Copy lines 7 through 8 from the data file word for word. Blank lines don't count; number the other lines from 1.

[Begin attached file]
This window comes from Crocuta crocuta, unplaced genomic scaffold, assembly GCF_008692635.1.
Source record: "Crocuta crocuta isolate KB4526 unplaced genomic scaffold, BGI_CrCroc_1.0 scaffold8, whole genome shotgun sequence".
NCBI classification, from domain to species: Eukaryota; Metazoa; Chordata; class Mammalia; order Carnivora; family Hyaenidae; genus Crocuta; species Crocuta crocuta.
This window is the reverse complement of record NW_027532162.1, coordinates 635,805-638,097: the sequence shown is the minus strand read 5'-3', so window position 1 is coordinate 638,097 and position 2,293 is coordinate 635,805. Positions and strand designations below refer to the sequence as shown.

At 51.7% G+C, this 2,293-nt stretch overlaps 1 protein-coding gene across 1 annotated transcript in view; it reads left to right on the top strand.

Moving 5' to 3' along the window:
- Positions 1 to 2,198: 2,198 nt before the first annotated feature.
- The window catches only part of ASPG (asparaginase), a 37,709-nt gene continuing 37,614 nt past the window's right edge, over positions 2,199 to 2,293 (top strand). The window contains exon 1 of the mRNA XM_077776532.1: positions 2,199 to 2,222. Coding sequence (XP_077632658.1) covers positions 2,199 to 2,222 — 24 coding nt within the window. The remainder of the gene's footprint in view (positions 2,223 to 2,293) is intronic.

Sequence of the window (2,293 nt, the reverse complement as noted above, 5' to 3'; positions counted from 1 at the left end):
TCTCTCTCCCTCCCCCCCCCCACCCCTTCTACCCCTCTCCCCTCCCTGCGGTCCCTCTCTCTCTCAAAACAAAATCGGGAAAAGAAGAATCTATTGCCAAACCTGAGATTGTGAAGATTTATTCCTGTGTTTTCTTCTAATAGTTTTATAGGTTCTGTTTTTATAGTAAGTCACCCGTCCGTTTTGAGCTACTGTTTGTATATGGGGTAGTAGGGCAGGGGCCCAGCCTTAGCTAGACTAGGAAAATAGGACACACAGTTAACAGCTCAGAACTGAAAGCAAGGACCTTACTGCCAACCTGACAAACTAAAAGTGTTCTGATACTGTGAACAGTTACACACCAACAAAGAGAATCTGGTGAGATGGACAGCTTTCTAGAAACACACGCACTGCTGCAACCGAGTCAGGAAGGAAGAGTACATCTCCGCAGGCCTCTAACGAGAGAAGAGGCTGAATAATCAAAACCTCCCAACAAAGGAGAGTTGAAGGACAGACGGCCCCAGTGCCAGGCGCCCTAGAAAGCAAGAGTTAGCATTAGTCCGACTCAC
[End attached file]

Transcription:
- Positions 1 to 2,198: 2,198 nt before the first annotated feature.
- The window catches only part of ASPG (asparaginase), a 37,709-nt gene continuing 37,614 nt past the window's right edge, over positions 2,199 to 2,293 (top strand). The window contains exon 1 of the mRNA XM_077776532.1: positions 2,199 to 2,222. Coding sequence (XP_077632658.1) covers positions 2,199 to 2,222 — 24 coding nt within the window. The remainder of the gene's footprint in view (positions 2,223 to 2,293) is intronic.